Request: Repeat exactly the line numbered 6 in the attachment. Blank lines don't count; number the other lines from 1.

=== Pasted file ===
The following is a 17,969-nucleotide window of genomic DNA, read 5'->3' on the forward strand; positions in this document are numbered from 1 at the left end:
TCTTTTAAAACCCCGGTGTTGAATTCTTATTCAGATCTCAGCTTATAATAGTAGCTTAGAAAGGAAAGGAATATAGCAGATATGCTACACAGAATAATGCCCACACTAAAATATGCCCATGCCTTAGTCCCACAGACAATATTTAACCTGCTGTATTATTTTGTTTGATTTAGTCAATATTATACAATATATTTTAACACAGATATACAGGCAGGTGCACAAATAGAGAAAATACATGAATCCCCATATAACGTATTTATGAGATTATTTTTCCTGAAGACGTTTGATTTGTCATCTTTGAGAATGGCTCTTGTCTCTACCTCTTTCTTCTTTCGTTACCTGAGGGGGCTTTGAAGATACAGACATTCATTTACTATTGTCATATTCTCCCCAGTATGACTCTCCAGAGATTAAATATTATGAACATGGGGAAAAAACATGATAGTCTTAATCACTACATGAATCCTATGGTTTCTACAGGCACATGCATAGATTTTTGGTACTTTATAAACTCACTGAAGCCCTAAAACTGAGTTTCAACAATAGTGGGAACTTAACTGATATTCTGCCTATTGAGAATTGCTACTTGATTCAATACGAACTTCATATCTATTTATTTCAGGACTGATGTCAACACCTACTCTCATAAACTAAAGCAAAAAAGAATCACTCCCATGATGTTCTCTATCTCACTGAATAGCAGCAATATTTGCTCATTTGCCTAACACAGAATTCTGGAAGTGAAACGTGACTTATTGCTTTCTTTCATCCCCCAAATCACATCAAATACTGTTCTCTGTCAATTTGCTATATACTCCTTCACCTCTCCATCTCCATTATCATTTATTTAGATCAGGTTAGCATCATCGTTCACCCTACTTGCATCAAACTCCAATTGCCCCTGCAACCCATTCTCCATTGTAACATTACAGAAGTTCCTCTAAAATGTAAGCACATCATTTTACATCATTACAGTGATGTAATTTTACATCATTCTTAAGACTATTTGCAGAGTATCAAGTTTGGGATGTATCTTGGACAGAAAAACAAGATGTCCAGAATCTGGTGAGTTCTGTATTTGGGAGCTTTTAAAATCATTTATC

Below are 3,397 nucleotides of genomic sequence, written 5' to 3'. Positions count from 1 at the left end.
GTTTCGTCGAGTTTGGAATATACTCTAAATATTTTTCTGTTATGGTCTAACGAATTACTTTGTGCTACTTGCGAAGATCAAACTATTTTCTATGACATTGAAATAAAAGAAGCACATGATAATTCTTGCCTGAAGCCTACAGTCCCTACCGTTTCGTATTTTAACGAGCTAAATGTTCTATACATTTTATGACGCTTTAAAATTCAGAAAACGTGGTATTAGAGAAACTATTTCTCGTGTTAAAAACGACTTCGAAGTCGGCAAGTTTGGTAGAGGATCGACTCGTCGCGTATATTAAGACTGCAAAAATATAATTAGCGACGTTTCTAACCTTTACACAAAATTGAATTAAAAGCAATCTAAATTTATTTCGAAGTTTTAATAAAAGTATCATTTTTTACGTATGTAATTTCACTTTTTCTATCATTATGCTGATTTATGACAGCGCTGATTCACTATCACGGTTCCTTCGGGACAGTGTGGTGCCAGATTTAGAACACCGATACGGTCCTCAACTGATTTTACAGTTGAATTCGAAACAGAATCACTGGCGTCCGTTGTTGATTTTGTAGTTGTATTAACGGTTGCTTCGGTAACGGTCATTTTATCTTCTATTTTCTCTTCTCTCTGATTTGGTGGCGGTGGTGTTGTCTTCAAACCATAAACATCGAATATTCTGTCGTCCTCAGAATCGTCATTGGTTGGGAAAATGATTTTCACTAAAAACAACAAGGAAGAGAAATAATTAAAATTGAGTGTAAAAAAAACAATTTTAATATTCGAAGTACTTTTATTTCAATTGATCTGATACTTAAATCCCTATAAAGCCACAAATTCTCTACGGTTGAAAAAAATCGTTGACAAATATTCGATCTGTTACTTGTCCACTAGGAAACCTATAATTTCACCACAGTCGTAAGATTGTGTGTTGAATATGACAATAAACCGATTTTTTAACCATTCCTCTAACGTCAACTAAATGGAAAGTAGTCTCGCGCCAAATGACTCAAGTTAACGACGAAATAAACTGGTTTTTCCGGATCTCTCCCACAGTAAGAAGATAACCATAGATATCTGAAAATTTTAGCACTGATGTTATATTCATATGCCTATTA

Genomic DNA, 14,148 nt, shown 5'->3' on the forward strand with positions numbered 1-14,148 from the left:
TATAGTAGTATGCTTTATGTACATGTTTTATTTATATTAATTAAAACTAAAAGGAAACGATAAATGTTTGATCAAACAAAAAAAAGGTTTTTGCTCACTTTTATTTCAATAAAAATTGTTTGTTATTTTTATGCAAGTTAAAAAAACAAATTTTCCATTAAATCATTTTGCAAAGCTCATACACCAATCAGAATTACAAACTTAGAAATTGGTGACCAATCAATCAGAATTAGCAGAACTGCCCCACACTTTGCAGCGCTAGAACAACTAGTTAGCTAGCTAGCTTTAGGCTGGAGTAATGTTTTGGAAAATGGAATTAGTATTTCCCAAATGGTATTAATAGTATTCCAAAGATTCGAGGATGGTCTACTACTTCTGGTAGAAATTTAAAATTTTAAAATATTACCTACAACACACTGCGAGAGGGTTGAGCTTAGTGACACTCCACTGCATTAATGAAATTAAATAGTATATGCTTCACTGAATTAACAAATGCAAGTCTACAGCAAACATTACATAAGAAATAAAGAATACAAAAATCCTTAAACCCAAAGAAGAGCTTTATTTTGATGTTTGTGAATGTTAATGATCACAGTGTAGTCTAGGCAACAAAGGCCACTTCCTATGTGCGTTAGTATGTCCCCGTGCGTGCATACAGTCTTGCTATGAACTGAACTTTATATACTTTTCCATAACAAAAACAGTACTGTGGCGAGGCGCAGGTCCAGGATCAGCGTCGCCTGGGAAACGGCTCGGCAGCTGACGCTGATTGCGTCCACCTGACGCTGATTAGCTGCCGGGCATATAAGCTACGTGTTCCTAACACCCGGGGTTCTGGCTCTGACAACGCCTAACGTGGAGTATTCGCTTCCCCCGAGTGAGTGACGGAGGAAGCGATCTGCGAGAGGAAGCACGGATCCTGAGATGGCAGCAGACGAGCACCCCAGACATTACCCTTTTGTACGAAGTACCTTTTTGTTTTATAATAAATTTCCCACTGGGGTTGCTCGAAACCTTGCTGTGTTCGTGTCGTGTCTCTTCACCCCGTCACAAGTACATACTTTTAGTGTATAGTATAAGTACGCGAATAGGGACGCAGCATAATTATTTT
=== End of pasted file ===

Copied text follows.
TATAGTAGTATGCTTTATGTACATGTTTTATTTATATTAATTAAAACTAAAAGGAAACGATAAATGTTTGATCAAACAAAAAAAAGGTTTTTGCTCACTTTTATTTCAATAAAAATTGTTTGTTATTTTTATGCAAGTTAAAAAAACAAATTTTCCATTAAATCATTTTGCAAAGCTCATACACCAATCAGAATTACAAACTTAGAAATTGGTGACCAATCAATCAGAATTAGCAGAACTGCCCCACACTTTGCAGCGCTAGAACAACTAGTTAGCTAGCTAGCTTTAGGCTGGAGTAATGTTTTGGAAAATGGAATTAGTATTTCCCAAATGGTATTAATAGTATTCCAAAGATTCGAGGATGGTCTACTACTTCTGGTAGAAATTTAAAATTTTAAAATATTACCTACAACACACTGCGAGAGGGTTGAGCTTAGTGACACTCCACTGCATTAATGAAATTAAATAGTATATGCTTCACTGAATTAACAAATGCAAGTCTACAGCAAACATTACATAAGAAATAAAGAATACAAAAATCCTTAAACCCAAAGAAGAGCTTTATTTTGATGTTTGTGAATGTTAATGATCACAGTGTAGTCTAGGCAACAAAGGCCACTTCCTATGTGCGTTAGTATGTCCCCGTGCGTGCATACAGTCTTGCTATGAACTGAACTTTATATACTTTTCCATAACAAAAACAGTACTGTGGCGAGGCGCAGGTCCAGGATCAGCGTCGCCTGGGAAACGGCTCGGCAGCTGACGCTGATTGCGTCCACCTGACGCTGATTAGCTGCCGGGCATATAAGCTACGTGTTCCTAACACCCGGGGTTCTGGCTCTGACAACGCCTAACGTGGAGTATTCGCTTCCCCCGAGTGAGTGACGGAGGAAGCGATCTGCGAGAGGAAGCACGGATCCTGAGATGGCAGCAGACGAGCACCCCAGACATTACCCTTTTGTACGAAGTACCTTTTTGTTTTATAATAAATTTCCCACTGGGGTTGCTCGAAACCTTGCTGTGTTCGTGTCGTGTCTCTTCACCCCGTCACAAGTACATACTTTTAGTGTATAGTATAAGTACGCGAATAGGGACGCAGCATAATTATTTT